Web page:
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Hi Folks,
really enjoying my Mark II Slabside Competition. I have dissambled and reassembled approximately half a dozen times now and have it down pretty good. Except (there is always an Except isn't there) sometimes I seem to have inserted the mainspring/bolt assembly incorrectly. So although everything goes together well, two things do not do so well.

1. I do not get the small amount of tension/resistance during the final insertion of the mainspring into its housing (it just slips into place)

and 2. The bolt will not pull all the way out in order to cock the hammer. I fudge around with it blindly for a few tries and will eventually get everything put together correctly, but I'm not sure what is the cause of the miss-assembly.

I'm suspect that it has something to do with the hammer strut and its relationship to the hooked end of the mainspring assembly but I'm not sure.

The Ruger re-assembly video does address the importance of having that small bit of resistance during the last bit of insertion of the mainspring but he never specifies the cause of it and how to achieve the tension.

I would greatly appreciate any thoughts on the matter.


Thanks folks,
Alan
 

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Read the instructions carefully, the strut has to be positioned correctly or will cause the problem you describe. IIRC, pointing the muzzle up before closing the mainspring assmbly is the trick. I know I always watch to make sure it is in the correct spot before closing.
 

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When you don't feel spring tension when closing the mainspring, you know the hammer strut is not in the correct position. Make sure it's not stuck behind that cross-pin in the frame, and try again. It usually helps to have the pistol pointed in an upwards position during this final step.
 

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As Captains1911 Said make sure the muzzle pointing up. But make sure the hammer strut is hanging free you should be able to hear it rattle if you shake the gun.But just look in the main spring well and make sure it's hanging free. Then sent the main spring home you should then feel the tension just before it closes.
 

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You have to follow the directions "explicitely".
 

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Hold the gun up at a forty-five degree angle and look into the area under the mainspring housing. When you can see the hammer strut dangling there, tilt the gun to what ever degree is necessary to place it on the mainspring plunger as you close the housing into place.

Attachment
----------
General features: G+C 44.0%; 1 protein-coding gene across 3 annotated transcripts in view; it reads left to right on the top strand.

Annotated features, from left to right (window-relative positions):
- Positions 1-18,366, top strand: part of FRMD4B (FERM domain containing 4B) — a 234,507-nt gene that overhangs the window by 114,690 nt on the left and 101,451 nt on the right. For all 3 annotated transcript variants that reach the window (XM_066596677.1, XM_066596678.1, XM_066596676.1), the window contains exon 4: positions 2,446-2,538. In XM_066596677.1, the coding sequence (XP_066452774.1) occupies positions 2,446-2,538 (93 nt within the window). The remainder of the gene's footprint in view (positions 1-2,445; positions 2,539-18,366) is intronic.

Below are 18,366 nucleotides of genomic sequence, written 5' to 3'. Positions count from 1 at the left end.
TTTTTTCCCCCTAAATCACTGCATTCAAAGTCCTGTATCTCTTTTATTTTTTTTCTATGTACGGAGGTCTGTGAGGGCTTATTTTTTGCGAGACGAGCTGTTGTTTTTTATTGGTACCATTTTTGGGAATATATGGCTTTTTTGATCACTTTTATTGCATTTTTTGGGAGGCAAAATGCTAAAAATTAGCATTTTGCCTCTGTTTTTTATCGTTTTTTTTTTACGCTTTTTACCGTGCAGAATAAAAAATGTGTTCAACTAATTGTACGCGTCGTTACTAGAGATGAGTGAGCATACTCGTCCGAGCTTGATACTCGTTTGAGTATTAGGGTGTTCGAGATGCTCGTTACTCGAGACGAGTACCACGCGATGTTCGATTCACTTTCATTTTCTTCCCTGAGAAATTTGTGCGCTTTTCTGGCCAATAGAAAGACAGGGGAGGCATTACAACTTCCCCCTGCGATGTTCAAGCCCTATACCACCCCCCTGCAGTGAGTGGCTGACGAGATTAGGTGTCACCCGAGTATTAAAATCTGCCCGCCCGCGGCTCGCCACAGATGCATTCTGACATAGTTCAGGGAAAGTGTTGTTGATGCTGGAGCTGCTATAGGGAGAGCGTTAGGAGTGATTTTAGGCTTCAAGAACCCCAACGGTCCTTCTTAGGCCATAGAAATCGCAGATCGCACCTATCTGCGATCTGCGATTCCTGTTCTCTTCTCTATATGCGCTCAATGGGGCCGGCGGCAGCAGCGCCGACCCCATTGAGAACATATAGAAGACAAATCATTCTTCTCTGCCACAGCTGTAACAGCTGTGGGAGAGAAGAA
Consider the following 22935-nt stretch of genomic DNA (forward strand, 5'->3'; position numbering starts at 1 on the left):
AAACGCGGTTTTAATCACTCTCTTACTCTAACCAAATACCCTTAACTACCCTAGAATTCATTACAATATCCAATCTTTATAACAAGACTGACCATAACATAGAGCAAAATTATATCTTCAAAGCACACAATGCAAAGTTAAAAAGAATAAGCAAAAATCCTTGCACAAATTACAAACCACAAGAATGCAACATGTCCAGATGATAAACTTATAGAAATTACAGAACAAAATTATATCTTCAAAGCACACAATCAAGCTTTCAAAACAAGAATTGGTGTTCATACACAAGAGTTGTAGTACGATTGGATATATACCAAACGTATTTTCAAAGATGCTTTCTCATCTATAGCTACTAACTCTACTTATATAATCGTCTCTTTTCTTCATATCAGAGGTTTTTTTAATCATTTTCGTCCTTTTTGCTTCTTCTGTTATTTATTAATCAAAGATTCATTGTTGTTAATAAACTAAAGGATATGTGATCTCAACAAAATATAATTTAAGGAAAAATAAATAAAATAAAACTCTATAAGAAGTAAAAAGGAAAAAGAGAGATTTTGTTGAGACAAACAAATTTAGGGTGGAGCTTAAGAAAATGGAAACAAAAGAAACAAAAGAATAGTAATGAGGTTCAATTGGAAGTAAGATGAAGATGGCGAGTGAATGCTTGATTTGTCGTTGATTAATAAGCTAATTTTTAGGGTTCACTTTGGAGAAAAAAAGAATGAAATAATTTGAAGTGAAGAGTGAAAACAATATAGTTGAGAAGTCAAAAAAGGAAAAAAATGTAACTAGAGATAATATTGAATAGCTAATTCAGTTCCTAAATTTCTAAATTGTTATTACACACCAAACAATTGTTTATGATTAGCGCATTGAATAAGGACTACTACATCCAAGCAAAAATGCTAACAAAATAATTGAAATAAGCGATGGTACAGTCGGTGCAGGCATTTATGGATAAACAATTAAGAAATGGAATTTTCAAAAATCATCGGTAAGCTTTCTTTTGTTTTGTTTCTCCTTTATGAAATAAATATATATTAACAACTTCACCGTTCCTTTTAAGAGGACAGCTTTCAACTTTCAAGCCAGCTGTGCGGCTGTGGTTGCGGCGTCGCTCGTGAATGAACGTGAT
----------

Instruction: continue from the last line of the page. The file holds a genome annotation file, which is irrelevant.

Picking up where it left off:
Also, if the strut is bound up rather than dangling freely, point the gun downward, and while holding the trigger back, lightly strike the muzzle against a solid but padded surface in order to rotate the hammer forward to free up the strut.

Once you've done it this way sucessfully, it will be easy thereafter.
 

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I don't notice the "tension" anymore when closing a mainspring housing. I use the upside down frame method for ensuring the pistol's hammer strut rides the top of the mainspring housing all the way to the mainspring cap and stays put when closed. To make this method work you must tilt the grip back rearward, slightly at an angle, and that keeps the strut in place until the housing is fully closed. Like this-



R,
Bullseye
 

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Just recently bought my MKIII, read what a pain reassembly is, so I've taken it down many times already for practice. I've noticed a few things.

Make sure the horseshoe on the recoil spring is aligned on the bolt.
Parts come apart and reassemble easier the more times its taken down. I no longer need to "hammer" on the bolt lock pin to get the main spring out or back in.

And like others have said, it really is all about getting the hammer strut in the correct position.

A little practice goes a long way, happy shooting!!!
 

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Oh no now I'll have to go to Bullseye's way. I think Bullseye knows more about these guns then some of the people at Ruger. He's the MK master.
 

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I tell people to learn how its done by putting it together without the upper receiver, so you can watch what is happening when you are trying to line up the strut into the cup.

The position of the hammer is also important, hammer flat to insert bolt and up to insert main spring (if you look thru the MSH slot you can see the position of the hammer and push it up if needed).

When you have it all back together test by pulling the bolt back, if you feel any resistance (about a 3/8 of an inch of travel) stop pulling, the strut is not in the cup and pulling the bolt back is just going to jamb it.

Unlatch the MSH point the muzzle up pull the trigger, then re-latch the MSH, and check that the bolt pulls back with out resistance.
 

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I'll break it down into even simpler terms - the biggest problem most folks have is the hammer strut slipping off of the mainspring cap when the mainspring housing assembly is closed and latched. With the "upside down" method there is nowhere for the strut to slip to as the assembly is closed, except directly onto the mainspring cap by gravity. This is not rocket science, it is just simple machines.

R,
Bullseye
 
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